This was the first finished film Parajanov made where he essentially put the cinematographer out of business, in playfully self-centred defiance of the idea that the film required any genius except his own. The result is a largely still camera straightforwardly facing the action, in imitation of early medieval paintings, Armenian miniatures and dioramas. Someone in one of the special features calls it ‘distractingly picturesque’, and it very often is, but it’s also minimalist and allusive— you are free to get lost in it, but it’s also crying out to be carefully poured over and examined, asking for the viewer to consider the contrasts, confluences and contradictions between the people, props and sounds in each scene. Steffen’s annotations will lay the groundwork, and then you can watch it again in unadulterated form, armed with some interesting tidbits, and smile the smug grin of a regular smartypants.
I’m not trying to reduce the experience to an academic exercise; in fact, what I’m advising will hopefully allow you to move beyond mere curiosity or intellectual interest: once you know the basics of what’s happening, of what everything might represent, you can start appreciating the film’s earthy humour; its seductive, markedly queer, decidedly non-Western sensuality; and its elegiac treatment of ageing, grief, exile and humiliation. At one point Sayat-Nova retreats to a monastery after a failed love affair, and goes about trying to avoid all earthly temptation. A hilarious scene ensues where a group of monks, posed in tiers as if for a school photo, all suggestively eat pomegranates while Sayat-Nova, off to the side, tries stoically to put up with this assault on his senses. The sound design is Lynchian in its squelchy suggestiveness.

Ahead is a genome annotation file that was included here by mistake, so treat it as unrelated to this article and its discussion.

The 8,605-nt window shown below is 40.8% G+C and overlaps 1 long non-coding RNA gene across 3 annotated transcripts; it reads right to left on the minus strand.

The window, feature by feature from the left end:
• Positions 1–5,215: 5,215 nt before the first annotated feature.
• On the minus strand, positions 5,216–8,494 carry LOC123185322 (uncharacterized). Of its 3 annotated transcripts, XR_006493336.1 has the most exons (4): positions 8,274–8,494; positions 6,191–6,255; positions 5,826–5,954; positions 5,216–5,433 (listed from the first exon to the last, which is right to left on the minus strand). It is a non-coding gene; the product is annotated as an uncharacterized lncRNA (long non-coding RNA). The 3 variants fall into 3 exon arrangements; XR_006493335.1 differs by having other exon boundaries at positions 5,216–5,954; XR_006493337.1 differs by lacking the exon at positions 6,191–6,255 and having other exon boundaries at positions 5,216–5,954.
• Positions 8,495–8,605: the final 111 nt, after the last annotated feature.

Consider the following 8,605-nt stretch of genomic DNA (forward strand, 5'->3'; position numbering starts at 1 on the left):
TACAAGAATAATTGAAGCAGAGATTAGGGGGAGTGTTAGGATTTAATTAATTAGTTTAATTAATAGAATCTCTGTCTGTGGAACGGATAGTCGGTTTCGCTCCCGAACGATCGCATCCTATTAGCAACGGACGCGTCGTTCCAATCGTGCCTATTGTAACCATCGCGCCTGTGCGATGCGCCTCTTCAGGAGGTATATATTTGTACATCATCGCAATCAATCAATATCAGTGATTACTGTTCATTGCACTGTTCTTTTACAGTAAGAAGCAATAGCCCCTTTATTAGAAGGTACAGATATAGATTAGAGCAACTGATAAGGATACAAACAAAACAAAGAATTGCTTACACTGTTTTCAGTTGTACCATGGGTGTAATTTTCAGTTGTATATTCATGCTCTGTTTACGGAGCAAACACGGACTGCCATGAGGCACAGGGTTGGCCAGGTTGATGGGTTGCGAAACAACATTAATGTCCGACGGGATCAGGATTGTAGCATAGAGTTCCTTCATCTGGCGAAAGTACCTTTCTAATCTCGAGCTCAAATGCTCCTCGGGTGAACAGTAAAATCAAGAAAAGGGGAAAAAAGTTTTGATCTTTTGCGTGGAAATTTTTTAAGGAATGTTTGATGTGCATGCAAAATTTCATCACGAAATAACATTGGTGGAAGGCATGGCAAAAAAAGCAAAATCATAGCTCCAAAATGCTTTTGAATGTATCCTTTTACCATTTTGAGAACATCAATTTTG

Director Sergei Parajanov was perpetually in trouble with the authorities, this being his last major work before he was imprisoned for some combination of homosexuality (outlawed at the time) with rape, pornography and bribery charges, those last three commonly asserted to have been fabricated. His Sayat-Nova is often fabulously dressed; partly acted by a woman and then a (male) ballet dancer, both of whose elegant, precise gestures speak volumes, especially combined with the still waters running deep that are their eyes.
This is one of those rare ‘arthouse’ films that truly embraces the pre-cinema tradition of visual art without embarrassment or reservation, yet would also make a great double bill with the Olympic figure skating; it’s a work of meticulous ethnography, a Georgian-Armenian’s quasi-documentary exploration of his heritage and his parents’ country, but it’s also the wildly creative Armenian ancestor of Terence Davies’ and Peter Greenaway’s best work. It’s a headache, it’s hard work, it’s somehow both impenetrably profound and dazzlingly superficial. Thanks to Second Sight, it’s also a hell of an education packed inside a limited-edition box. I just don’t want to be responsible for anyone feeling buyer’s remorse because they spent their blu-ray cash on school fees— caveat emptor.